(The Humanitarian Social Network)
I originally posted this over at the INSSA website: www.ingossa.org but I thought I would share it here also. This may strike you as an American centric, big development contractor subject at first, but let it sink in a little, and you will see an application for you as an individual AID worker regardless of nationality.
Insurance is critically important to protecting the organization, and more importantly for the protection of NGO’s staff (yes… us). INSSA will soon have an entire Group around the many aspects, types, coverage’s, limits and importance of Insurance and INSSA members will soon be qualified for discounted insurance as a benefit to membership. However I wanted to post a little bit of info on a particular form of insurance here now to wet our appetites.
Defense Base Act (DBA) insurance sounds menacing to many NGO’s and the words “Defense Base” alone certainly turn off some types of NGOs, however for those organizations who take money from U.S. Donors it is an extremely important and beneficial form of insurance to have.
While it is complex, and frankly weird, it is also unique and if your projects funding come from USAID or other federal US sources/donors in the form of a Contract it is mandatory. The mandatory nature of this insurance gets into a grey area very quickly when applied to Cooperative Agreements and is rarely available under Grants however apparently there are a couple out there. For Cooperative Agreements and Grants a lot depends on the language of the document and where/who issues/authored it (on the donor side), I strongly recommend you consult a DBA specialist for detailed advice, and then goto the Department of Labor directly for a second opinion.
Here are two simple facts about DBA for the sake of information:
1. It’s an “Exclusive Remedy” - DBA provides no-fault coverage and is an exclusive remedy to injured workers. Injured workers and the survivors of workers killed on the job are entitled to benefits for employment-related injuries, illnesses, and deaths regardless of fault and are not permitted to sue their employers or the federal government for any types of damages caused by employment-related incidents.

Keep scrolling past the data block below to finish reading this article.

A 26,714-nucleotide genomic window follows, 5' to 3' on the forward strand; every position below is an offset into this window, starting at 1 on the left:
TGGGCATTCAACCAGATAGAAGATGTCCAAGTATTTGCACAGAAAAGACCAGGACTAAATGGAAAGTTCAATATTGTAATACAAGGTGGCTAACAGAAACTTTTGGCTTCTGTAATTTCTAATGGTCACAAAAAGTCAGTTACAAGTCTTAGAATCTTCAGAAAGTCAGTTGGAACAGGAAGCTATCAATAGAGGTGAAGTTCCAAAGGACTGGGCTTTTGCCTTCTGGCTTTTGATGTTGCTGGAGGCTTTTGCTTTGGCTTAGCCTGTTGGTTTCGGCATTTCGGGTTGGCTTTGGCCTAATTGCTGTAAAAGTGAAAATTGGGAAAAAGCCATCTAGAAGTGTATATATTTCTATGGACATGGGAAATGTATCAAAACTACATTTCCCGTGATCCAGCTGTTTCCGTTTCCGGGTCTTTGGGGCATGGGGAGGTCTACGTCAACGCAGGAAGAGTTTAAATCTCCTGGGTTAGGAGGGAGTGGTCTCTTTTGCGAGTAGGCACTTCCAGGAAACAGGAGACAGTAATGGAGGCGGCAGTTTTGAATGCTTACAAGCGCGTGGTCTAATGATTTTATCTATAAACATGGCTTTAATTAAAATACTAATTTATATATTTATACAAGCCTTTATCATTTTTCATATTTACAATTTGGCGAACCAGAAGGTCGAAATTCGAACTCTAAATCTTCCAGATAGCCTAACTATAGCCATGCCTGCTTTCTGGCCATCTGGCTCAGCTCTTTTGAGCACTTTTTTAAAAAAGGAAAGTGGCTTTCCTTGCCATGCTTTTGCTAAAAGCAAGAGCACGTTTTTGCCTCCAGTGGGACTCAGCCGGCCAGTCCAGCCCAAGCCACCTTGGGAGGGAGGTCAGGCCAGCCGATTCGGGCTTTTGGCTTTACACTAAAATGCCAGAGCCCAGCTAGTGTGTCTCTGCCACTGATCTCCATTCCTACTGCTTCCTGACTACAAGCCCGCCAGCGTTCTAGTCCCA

You can see this particular insurance provides an amazing protection to the employer. Unfortunately for us employees, there is no language that requires the employer to provide a specific level of security management, protection, or safety/security strategy. DBA covers all nationalities (local and expat staff). It is very important to note that only US organizations are protected by the “Exclusive Remedy”, in other words, if you have a sub-contractor or partner on a contract where you are the prime, they are required to have DBA, however if they are not a US company, their employees can sue them in the companies home country. All other benefits of the DBA remain the same.
2. An example of a tragic loophole I have some experience with (learned the hard way) is that if you as the employee on a project covered by DBA are single (i.e. not married or have children) and you die or are killed, there is no pay out to your relatives or unmarried partner (although I would be interested in hearing the legal status of domestic partners and or civil partnerships, as the laws differ by country and state). Unlike in most insurance you don’t have an option to appoint a beneficiary and there is no function for the benefits to be paid out to any other family members (ie surviving parents, siblings etc..).
Attached is a form I highly recommend every NGO employee be given and talk to their employer about whether they are working in a project with DBA or not.
The subject of Insurance should be exceedingly important to every AID worker, and they should not rest until they get a straight detailed answer from their employer on the details of the coverage they have. Trust me your family will be grateful when you’re dead, and you will be grateful if you’re forewarned and make adjustments if you were to survive but be critically injured. We all work in tough places, and even the rare AID worker working on a paradise beach is susceptible to debilitating sickness or a simple tragic car accident so educate yourself!
Educate yourself on terms like War Risk, and the effects that War and Terrorism exclusions have on your insurance (any type of insurance). Your organizations normal life insurance and workers compensation benefit for all employees will not pay out if you die in a listed War Exclusion country (it’s a long list) so ask them which policy covers you in that scenario, or if they have a War Risk rider on either of those insurance policies.
Finally, to all the Director of Security out there, get involved in whatever department manages the insurance policies, there are a number of them that you should be managing, or at the very least giving input and advice on.
This is a great topic and one that I think gets lost in the bureaucratic shuffle for a lot of reasons...including that everyone thinks it's someone else's responsibility. I've seen this discussion bump from the HR people to senior management back to the international emergency response side, then over to in-house counsel, then back over to HR. Often you have relatively junior or inexperienced staff who make an assumption that their organization will "take care of them" should anything tragic occur -- but that isn't always the case. Thank you for calling attention to this and to your critical message that every aid worker needs to know what's out there, what's at stake, and what protections that they may or may not have.